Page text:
# The XXL Survey. XIII. Baryon content of the bright cluster sample

Eckert, D, Ettori, S, Coupon, J, Gastaldello, F, Pierre, M, Melin, J-B, Brun, AMCL, McCarthy, IG, Adami, C, Chiappetti, L, Faccioli, L, Giles, P, Lavoie, S, Lefevre, JP, Lieu, M, Mantz, A, Maughan, B, McGee, S, Pacaud, F, Paltani, S , Sadibekova, T, Smith, GP and Ziparo, F (2015) The XXL Survey. XIII. Baryon content of the bright cluster sample. Astronomy and Astrophysics. ISSN 0004-6361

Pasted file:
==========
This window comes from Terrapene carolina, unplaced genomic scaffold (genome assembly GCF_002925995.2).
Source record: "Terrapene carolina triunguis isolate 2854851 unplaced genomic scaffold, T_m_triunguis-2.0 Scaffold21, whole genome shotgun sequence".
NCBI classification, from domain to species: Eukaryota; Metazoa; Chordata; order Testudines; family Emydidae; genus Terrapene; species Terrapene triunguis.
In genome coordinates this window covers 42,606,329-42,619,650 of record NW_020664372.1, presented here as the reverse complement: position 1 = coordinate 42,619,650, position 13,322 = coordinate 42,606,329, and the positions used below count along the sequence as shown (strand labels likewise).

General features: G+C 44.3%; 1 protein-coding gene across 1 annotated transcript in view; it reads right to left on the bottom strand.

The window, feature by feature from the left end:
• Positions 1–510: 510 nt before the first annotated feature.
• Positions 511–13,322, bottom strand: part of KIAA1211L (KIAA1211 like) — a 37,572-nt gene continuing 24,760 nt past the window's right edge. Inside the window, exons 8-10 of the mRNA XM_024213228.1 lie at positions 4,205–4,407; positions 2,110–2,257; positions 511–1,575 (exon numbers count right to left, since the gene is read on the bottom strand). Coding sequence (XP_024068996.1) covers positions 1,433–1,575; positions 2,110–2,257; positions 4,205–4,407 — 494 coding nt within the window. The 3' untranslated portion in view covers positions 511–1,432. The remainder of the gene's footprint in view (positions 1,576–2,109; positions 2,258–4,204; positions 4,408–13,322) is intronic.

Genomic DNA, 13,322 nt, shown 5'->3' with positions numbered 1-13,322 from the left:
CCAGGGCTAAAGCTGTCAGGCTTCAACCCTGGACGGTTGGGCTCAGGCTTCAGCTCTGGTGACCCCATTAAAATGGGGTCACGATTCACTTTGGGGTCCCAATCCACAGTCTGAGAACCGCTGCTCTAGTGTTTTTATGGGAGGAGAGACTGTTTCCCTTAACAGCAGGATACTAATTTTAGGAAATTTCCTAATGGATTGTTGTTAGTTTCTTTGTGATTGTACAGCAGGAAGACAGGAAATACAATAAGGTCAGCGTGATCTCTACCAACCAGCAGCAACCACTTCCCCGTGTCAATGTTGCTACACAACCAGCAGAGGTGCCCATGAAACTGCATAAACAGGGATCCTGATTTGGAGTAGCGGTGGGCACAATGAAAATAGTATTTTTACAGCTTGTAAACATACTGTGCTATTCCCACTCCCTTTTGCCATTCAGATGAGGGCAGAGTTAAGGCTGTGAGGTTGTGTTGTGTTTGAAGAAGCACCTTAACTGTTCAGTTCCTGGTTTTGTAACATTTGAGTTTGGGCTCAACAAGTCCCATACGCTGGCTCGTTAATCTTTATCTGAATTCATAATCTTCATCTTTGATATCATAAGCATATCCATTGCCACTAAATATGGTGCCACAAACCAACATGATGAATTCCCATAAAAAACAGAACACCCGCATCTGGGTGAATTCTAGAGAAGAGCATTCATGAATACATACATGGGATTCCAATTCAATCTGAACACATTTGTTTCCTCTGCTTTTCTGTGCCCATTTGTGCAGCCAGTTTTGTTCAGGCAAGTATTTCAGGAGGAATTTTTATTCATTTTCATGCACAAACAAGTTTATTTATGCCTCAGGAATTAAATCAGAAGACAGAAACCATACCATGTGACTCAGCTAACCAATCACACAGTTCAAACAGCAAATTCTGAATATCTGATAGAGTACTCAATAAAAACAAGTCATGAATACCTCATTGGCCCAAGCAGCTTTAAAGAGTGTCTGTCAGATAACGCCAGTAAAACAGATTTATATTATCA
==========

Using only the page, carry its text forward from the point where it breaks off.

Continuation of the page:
Traditionally, galaxy clusters have been expected to retain all the material accreted since their formation epoch. For this reason, their matter content should be representative of the Universe as a whole, and thus their baryon fraction should be close to the Universal baryon fraction. We make use of the sample of the 100 brightest galaxy clusters discovered in the XXL Survey to investigate the fraction of baryons in the form of hot gas and stars in the cluster population. We measure the gas masses of the detected halos and use a mass--temperature relation directly calibrated using weak-lensing measurements for a subset of XXL clusters to estimate the halo mass. We find that the weak-lensing calibrated gas fraction of XXL-100-GC clusters is substantially lower than was found in previous studies using hydrostatic masses. Our best-fit relation between gas fraction and mass reads $f_{\rm gas,500}=0.055_{-0.006}^{+0.007}\left(M_{\rm 500}/10^{14}M_\odot\right)^{0.21_{-0.10}^{+0.11}}$. The baryon budget of galaxy clusters therefore falls short of the Universal baryon fraction by about a factor of two at $r_{\rm 500}$. Our measurements require a hydrostatic bias $1-b=M_X/M_{\rm WL}=0.72_{-0.07}^{+0.08}$ to match the gas fraction obtained using lensing and hydrostatic equilibrium. Comparing our gas fraction measurements with the expectations from numerical simulations, our results favour an extreme feedback scheme in which a significant fraction of the baryons are expelled from the cores of halos. This model is, however, in contrast with the thermodynamical properties of observed halos, which might suggest that weak-lensing masses are overestimated. We note that a mass bias $1-b=0.58$ as required to reconcile Planck CMB and cluster counts should translate into an even lower baryon fraction, which poses a major challenge to our current understanding of galaxy clusters. [Abridged]